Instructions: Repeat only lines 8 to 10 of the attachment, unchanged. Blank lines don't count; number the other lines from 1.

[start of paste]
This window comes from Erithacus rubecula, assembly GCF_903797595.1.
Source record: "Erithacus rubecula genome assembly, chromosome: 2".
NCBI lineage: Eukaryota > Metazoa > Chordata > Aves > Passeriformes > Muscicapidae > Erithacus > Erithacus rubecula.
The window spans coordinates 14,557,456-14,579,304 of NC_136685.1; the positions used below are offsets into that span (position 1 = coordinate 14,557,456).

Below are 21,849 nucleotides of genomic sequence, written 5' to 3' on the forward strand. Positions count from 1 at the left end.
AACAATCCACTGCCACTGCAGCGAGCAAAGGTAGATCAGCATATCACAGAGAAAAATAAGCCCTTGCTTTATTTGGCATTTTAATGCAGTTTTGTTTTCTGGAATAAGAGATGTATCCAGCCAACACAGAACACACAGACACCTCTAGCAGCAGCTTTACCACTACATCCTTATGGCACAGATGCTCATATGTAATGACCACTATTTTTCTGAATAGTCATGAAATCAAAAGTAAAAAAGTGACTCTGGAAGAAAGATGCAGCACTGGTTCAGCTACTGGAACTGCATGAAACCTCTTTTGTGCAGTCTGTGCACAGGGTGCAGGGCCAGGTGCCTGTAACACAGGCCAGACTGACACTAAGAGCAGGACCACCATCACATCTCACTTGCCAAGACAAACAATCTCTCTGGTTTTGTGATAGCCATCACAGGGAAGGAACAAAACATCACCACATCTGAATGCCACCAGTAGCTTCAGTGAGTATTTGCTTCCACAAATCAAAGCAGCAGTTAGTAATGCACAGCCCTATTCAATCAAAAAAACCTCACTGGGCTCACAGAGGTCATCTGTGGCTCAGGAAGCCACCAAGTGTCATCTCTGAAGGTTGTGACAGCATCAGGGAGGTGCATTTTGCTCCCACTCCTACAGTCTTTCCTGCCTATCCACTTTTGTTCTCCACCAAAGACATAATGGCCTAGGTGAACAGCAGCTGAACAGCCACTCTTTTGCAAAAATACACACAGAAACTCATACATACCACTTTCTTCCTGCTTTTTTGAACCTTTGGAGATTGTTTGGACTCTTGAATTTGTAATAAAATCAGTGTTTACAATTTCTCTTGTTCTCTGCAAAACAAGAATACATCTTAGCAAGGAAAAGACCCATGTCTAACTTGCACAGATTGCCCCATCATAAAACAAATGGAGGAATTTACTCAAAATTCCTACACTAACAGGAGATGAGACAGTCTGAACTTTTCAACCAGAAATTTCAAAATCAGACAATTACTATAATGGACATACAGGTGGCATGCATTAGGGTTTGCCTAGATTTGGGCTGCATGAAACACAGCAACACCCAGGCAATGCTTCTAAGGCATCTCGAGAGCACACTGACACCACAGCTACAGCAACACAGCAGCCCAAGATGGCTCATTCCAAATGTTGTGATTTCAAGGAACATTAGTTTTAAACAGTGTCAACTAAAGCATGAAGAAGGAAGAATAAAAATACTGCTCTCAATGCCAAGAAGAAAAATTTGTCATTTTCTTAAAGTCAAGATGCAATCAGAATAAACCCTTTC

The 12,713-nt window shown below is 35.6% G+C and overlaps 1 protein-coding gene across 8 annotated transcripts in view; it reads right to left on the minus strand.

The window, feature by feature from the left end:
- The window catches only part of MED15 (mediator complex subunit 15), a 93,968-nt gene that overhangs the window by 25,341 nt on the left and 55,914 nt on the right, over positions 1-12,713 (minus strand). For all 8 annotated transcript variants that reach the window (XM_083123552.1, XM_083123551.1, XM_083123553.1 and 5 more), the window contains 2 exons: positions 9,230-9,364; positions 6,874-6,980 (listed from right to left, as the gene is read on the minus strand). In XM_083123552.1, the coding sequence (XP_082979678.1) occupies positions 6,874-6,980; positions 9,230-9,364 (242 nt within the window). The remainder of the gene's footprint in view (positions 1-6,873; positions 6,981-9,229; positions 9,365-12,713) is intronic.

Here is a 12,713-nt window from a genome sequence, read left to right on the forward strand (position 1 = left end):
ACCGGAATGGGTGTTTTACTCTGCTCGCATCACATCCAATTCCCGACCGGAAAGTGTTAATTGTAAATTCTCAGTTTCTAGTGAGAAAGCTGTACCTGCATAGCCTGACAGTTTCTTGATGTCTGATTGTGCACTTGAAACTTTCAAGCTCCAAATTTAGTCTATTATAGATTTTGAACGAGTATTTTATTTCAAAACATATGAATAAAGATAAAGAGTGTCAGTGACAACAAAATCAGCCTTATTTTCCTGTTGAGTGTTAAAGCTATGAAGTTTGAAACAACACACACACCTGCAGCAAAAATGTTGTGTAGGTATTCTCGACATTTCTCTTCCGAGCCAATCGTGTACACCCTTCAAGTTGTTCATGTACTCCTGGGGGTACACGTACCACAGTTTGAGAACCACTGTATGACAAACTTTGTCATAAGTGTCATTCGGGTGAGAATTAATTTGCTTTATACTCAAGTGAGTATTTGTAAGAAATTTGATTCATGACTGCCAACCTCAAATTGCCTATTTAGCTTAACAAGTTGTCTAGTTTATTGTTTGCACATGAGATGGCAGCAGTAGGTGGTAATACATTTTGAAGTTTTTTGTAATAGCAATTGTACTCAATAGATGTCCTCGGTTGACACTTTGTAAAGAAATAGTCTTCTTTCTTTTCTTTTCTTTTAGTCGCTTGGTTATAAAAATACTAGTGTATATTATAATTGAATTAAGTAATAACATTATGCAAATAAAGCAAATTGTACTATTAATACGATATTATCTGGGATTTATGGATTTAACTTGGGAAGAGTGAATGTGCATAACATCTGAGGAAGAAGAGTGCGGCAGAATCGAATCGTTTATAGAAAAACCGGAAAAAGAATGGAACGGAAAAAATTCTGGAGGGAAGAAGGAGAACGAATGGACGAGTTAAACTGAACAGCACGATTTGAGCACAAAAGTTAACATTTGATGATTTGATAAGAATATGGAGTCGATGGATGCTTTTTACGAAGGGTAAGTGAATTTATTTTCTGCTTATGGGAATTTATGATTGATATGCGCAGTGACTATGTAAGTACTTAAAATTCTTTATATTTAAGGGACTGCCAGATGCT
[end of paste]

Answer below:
The window, feature by feature from the left end:
- The window catches only part of MED15 (mediator complex subunit 15), a 93,968-nt gene that overhangs the window by 25,341 nt on the left and 55,914 nt on the right, over positions 1-12,713 (minus strand). For all 8 annotated transcript variants that reach the window (XM_083123552.1, XM_083123551.1, XM_083123553.1 and 5 more), the window contains 2 exons: positions 9,230-9,364; positions 6,874-6,980 (listed from right to left, as the gene is read on the minus strand). In XM_083123552.1, the coding sequence (XP_082979678.1) occupies positions 6,874-6,980; positions 9,230-9,364 (242 nt within the window). The remainder of the gene's footprint in view (positions 1-6,873; positions 6,981-9,229; positions 9,365-12,713) is intronic.

Here is a 12,713-nt window from a genome sequence, read left to right on the forward strand (position 1 = left end):